Have More 401k Control with a Self-Directed Brokerage Window

Do you ever have the feeling that your retirement assets are jailed in your 401k account, or that your selection of mutual funds, individual stocks, or other investment vehicles does not exactly fit your needs? You're not alone. Increasingly, 401k sponsors are using their client's accounts to drive more retirement savings to their own in-house mutual funds. While this may be a boon for the 401k sponsor, it's a bust for retirees.

The Employee Retirement Income Security Act (ERISA) was designed to provide employees with better choices for their retirement plans, as well as help regulate the financial planning and retirement business that was, before the legislation, often as clear as mud.

One of the biggest changes with the passage of the ERISA, and subsequent legislation, is the amount of options that must be offered to employees by their employer. Under the law, at least three well diversified vehicles must be offered with their goals clearly stated. Subsequently, even in the barest 401k programs, investors often have a choice between conservative, moderate, and aggressive funds.

After the passage of new regulations, financial planners and 401k sponsors found that they could significantly reduce the amount of products offered to investors if they opened up what is known as a “self-directed brokerage window.” This self-directed brokerage window is appropriately named a window, allowing employees to have a window through which they can invest in any product imaginable – all through their employee sponsored retirement account.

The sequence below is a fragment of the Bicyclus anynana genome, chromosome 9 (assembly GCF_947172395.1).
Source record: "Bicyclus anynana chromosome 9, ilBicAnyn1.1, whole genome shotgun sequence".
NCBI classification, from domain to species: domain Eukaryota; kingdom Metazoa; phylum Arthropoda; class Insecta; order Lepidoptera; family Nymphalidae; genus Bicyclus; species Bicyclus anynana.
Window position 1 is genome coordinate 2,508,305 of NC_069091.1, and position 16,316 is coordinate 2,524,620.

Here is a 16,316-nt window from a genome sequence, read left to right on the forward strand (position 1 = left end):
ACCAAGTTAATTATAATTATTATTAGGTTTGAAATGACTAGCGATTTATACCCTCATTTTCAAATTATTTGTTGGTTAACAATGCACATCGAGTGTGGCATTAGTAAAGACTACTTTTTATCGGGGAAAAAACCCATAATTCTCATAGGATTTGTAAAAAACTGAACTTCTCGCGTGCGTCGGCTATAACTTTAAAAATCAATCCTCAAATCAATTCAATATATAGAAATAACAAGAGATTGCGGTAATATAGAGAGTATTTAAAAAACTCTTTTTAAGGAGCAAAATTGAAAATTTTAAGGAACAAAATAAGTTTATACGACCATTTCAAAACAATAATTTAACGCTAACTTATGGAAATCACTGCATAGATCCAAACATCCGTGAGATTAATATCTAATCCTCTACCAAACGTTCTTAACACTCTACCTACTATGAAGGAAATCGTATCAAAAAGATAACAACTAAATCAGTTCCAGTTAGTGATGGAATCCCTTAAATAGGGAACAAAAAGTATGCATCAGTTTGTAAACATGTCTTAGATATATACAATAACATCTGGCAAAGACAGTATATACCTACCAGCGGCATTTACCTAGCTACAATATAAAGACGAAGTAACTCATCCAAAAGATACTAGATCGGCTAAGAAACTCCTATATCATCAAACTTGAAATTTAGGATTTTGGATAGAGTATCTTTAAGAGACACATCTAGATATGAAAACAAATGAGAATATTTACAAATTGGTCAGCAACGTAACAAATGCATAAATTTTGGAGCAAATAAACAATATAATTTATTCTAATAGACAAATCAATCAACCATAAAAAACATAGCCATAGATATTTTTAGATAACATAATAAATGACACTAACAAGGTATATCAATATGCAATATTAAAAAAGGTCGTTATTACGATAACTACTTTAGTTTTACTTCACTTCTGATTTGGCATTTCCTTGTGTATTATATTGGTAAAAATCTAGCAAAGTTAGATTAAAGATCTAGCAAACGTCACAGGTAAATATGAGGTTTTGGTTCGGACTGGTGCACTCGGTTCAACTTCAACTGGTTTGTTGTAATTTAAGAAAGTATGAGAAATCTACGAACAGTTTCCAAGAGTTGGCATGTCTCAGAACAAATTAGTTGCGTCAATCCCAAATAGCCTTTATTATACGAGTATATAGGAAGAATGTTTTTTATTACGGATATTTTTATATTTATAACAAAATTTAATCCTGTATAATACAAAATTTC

401ks with Self-Directed Brokerage Windows


The self-directed brokerage window is an open ended offer by a 401k sponsor to allow investors the opportunity to purchase any stock, bond, mutual fund, or exchange-traded fund with funds already invested in their 401k. The self-directed brokerage window is also commonly referred to as a self-directed brokerage account, or SDBA on a 401k prospectus or solicitation.

The self-directed brokerage window was a product of the roaring stock markets of the 1990s, where investors began to demand more oversight on how their funds were invested and have direct access to the markets. As the 1990s turned into the 2000s, the explosion in internet access and online trading made the self-directed brokerage account more than just a way to skirt regulation, but a way to draw active clients to a 401k.